Spotted lanternflies are seemingly taking over Pennsylvania one county at a time, and they descended upon Philadelphia residents this fall. Experts have many tips for the public on how to control and minimize damage from these foreign bugs.
“This spotted lanternfly, it’s as an invasive as any pest we have ever had,” said Pennsylvania Department of Agriculture Deputy Secretary, Fred Strathmeyer (below). “It’s economically invasive. It’s environmentally invasive. And what you are experiencing here [in Philadelphia], it’s socially invasive.”
What is the Spotted Lanternfly?
Spotted lanternfly, known by those in the field as SLF, is a pest native to China. It was first found in Pennsylvania in 2014.
Spotted lanternfly (above) primarily feeds on the tree of heaven (Alianthus altissima). However, according to the USDA, it can feed on many host plants including fruit trees, oak, walnut, poplar and grape vines.
Other than its damaging effects, spotted lanternflies do not pose a threat to animals or humans. They do not bite or sting.
SLF can also currently be found in New Jersey, Delaware, and Virginia with sightings in Maryland and New York.
The map from the New York State Integrated Pest Management Program (NYSIPM) shows known infestations in the region at the end of September.
What is the impact of this pest?
In addition to harm of farms and other plant life, the primary concern is economic. The USDA is concerned that further spread of the pest will cause serious harm to the country’s grape, orchard and logging industries. According to Penn State Extension, these industries are worth nearly $18 billion to Pennsylvania’s economy.
Pennsylvania has the 5th largest wine industry in the country, and vineyards in Berks and Lehigh Counties have already experienced losses.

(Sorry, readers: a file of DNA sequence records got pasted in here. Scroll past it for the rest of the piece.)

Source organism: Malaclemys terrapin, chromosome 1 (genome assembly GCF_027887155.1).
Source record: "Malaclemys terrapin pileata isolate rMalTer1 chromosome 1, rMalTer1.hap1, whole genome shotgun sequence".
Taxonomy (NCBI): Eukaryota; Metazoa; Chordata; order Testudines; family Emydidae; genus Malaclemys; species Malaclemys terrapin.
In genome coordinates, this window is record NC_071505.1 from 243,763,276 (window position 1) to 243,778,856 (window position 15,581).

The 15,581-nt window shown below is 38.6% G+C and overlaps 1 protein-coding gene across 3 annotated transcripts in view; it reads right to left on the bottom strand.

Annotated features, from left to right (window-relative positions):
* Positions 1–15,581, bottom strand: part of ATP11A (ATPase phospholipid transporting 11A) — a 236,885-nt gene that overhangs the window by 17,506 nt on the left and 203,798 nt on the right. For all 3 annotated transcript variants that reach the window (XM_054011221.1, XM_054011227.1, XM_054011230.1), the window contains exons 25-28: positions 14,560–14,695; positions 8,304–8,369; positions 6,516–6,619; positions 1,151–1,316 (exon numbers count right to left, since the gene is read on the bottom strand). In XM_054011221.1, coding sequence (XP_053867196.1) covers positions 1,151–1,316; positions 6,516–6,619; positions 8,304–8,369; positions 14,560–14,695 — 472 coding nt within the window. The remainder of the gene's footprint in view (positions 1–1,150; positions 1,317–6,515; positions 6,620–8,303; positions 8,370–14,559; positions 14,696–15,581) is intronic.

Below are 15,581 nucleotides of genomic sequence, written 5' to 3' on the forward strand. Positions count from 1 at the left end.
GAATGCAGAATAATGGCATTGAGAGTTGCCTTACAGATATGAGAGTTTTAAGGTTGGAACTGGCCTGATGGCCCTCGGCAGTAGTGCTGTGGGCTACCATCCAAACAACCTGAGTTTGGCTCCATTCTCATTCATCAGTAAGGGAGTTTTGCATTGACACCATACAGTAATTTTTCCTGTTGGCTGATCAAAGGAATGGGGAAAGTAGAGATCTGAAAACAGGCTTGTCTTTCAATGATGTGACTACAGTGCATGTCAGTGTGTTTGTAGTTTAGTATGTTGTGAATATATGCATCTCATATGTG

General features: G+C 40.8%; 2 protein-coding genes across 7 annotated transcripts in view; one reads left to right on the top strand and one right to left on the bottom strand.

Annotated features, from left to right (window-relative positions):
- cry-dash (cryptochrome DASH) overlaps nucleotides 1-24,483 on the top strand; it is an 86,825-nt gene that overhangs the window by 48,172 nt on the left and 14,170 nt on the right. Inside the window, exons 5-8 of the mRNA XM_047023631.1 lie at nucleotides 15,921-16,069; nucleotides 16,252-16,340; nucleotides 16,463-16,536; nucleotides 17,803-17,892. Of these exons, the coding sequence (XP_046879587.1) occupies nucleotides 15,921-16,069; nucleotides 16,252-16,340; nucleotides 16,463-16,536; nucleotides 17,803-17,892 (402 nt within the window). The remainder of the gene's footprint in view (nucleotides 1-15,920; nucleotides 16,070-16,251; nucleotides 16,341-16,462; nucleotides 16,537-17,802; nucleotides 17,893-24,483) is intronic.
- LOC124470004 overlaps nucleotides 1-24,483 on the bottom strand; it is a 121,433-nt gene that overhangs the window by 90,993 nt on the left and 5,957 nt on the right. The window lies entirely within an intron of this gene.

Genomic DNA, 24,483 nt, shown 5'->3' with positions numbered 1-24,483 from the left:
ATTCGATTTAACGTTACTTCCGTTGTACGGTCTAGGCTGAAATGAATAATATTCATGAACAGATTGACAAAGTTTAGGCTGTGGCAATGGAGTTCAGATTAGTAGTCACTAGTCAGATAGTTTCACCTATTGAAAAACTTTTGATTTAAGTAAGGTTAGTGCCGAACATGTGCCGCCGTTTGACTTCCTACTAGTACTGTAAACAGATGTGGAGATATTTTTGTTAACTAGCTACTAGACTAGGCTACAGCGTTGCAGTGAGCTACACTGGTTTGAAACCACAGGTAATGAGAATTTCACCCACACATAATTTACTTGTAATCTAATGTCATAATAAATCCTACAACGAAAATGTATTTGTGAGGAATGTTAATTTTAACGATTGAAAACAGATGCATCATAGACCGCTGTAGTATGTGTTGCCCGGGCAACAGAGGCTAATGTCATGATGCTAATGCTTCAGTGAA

As an invasive species with no significant natural predators, the spotted lanternfly can spread very rapidly. The USDA says this is also facilitated by individuals moving eggs masses and bugs across county and state lines.
At a recent presentation for industry professionals, Tommy McCann, the Philadelphia Horticulture Educator for the Penn State Extension, explained that the spotted lanternfly also has direct effects on homeowners.
McCann said that these bugs produce a substance called “honeydew.” Honeydew is a sugar water produced when SLF feed on trees. Honeydew can cause mold to develop on plants, decks, lawn furniture, and cars. It also leaves a sticky residue which attracts bees and wasps.
How are experts handling it?
The USDA, Pennsylvania Department of Agriculture (PDA), and Penn State Extension have been driving actors in the fight against spotted lanternfly. There are various avenues of research going on in Pennsylvania and at top research universities in the mid-Atlantic region.
According to Dr. Dennis Calvin, associate dean of the Penn State College of Agricultural Sciences, the college is funding new research on spotted lanternfly anatomy and habits and is working to develop new environmentally friendly biocides to fight the bug. These biocides use naturally occurring fungus.
Kaleigh Hire, a plant health safeguarding specialist in the USDA’s Spotted Lanternfly Program, said it has treated 128 sites in Philadelphia and the surrounding counties with insecticides and herbicides.